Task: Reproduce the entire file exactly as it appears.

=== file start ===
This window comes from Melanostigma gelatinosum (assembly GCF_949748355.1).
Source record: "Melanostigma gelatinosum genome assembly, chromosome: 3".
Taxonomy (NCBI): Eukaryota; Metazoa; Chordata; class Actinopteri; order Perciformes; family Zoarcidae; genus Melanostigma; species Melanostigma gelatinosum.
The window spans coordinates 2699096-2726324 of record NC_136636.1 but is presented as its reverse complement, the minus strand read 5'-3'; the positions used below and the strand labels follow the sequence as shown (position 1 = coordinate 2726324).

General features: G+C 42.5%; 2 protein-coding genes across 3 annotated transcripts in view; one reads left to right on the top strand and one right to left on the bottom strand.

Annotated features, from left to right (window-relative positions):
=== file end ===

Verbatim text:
This window comes from Melanostigma gelatinosum (assembly GCF_949748355.1).
Source record: "Melanostigma gelatinosum genome assembly, chromosome: 3".
Taxonomy (NCBI): Eukaryota; Metazoa; Chordata; class Actinopteri; order Perciformes; family Zoarcidae; genus Melanostigma; species Melanostigma gelatinosum.
The window spans coordinates 2699096-2726324 of record NC_136636.1 but is presented as its reverse complement, the minus strand read 5'-3'; the positions used below and the strand labels follow the sequence as shown (position 1 = coordinate 2726324).

General features: G+C 42.5%; 2 protein-coding genes across 3 annotated transcripts in view; one reads left to right on the top strand and one right to left on the bottom strand.

Annotated features, from left to right (window-relative positions):